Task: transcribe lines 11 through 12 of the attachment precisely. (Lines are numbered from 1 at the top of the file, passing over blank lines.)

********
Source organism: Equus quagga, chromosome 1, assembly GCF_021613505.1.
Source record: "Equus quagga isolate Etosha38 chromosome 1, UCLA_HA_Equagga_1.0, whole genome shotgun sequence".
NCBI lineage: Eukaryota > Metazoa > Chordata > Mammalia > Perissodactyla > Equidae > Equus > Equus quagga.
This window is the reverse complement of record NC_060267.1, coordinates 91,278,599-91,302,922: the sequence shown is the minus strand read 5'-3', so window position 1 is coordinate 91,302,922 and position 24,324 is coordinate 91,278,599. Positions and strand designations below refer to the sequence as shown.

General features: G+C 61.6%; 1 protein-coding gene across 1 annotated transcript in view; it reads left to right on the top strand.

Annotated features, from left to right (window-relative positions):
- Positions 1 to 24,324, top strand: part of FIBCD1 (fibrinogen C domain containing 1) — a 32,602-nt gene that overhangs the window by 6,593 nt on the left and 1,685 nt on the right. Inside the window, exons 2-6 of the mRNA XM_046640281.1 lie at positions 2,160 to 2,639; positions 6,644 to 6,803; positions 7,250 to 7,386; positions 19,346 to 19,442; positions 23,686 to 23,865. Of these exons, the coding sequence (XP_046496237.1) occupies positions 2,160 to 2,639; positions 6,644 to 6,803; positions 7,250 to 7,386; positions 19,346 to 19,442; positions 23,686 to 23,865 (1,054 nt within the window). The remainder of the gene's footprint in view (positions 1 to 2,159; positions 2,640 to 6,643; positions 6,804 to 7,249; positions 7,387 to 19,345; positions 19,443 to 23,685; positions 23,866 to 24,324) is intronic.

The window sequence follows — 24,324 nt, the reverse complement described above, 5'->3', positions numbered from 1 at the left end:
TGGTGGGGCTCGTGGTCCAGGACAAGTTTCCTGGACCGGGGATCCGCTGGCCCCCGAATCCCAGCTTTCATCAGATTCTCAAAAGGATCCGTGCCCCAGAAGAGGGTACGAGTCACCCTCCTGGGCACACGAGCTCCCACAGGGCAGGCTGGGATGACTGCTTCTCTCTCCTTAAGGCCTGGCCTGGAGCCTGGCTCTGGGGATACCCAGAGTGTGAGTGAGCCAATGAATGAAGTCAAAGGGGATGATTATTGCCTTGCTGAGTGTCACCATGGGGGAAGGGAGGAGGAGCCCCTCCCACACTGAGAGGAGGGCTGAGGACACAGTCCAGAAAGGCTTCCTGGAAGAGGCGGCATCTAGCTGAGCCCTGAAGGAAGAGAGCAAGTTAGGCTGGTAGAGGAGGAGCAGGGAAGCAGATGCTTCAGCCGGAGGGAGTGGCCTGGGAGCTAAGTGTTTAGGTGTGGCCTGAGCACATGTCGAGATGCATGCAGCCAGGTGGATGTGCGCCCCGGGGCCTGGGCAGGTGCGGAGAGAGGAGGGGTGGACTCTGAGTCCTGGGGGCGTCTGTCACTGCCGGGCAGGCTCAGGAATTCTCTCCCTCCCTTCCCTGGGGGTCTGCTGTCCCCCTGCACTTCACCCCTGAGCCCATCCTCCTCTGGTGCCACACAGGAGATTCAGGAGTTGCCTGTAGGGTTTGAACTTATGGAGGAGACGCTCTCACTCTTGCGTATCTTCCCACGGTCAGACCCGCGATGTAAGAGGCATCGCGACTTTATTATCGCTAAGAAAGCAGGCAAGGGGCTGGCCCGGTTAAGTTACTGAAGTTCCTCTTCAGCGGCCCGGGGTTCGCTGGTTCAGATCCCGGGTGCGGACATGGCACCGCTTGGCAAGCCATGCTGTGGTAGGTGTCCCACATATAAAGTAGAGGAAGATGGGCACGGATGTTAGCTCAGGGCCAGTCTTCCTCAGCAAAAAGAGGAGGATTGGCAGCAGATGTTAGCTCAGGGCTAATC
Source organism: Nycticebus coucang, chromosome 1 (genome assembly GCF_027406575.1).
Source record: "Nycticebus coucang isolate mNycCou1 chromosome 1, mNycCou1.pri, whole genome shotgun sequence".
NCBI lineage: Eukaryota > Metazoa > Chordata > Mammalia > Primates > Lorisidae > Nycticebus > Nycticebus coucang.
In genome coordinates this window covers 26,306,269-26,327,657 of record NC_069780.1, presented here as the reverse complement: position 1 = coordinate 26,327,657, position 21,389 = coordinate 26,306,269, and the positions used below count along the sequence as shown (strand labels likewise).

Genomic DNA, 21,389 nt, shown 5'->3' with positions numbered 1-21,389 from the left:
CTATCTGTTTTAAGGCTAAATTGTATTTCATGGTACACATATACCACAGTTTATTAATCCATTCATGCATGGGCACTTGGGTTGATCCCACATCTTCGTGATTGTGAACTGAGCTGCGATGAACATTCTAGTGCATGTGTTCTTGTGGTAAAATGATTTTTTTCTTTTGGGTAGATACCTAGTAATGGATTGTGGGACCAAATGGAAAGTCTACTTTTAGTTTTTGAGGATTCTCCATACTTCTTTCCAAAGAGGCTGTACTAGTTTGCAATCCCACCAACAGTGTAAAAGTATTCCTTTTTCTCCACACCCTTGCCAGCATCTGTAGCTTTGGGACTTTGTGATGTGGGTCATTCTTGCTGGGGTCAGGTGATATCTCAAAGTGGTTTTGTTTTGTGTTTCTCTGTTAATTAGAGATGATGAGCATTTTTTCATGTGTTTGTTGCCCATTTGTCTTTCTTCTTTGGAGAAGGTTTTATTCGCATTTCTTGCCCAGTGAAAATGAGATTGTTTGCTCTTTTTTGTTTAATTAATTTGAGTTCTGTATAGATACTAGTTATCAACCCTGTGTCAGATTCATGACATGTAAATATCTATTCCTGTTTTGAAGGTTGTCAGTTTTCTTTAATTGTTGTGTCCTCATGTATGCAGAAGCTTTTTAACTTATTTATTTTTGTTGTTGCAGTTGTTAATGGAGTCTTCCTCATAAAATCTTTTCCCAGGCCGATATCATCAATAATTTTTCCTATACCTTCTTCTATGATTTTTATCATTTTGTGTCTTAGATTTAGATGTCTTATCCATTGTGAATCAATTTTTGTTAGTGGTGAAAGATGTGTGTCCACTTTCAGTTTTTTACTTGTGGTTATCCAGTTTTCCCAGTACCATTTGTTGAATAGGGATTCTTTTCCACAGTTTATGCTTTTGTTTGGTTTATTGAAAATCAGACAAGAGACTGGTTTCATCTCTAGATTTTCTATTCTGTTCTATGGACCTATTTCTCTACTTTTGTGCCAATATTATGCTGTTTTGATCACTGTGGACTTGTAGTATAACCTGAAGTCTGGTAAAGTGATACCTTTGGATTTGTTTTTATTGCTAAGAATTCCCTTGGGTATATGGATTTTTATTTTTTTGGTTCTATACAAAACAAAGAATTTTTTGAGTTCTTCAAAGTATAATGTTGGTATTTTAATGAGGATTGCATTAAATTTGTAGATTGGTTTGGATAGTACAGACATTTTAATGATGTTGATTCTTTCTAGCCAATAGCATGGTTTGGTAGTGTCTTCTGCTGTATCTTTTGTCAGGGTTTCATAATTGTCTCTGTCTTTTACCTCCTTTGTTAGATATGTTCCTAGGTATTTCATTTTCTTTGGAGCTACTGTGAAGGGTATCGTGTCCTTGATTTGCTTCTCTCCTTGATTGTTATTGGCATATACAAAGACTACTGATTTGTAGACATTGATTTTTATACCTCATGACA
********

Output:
Source record: "Nycticebus coucang isolate mNycCou1 chromosome 1, mNycCou1.pri, whole genome shotgun sequence".
NCBI lineage: Eukaryota > Metazoa > Chordata > Mammalia > Primates > Lorisidae > Nycticebus > Nycticebus coucang.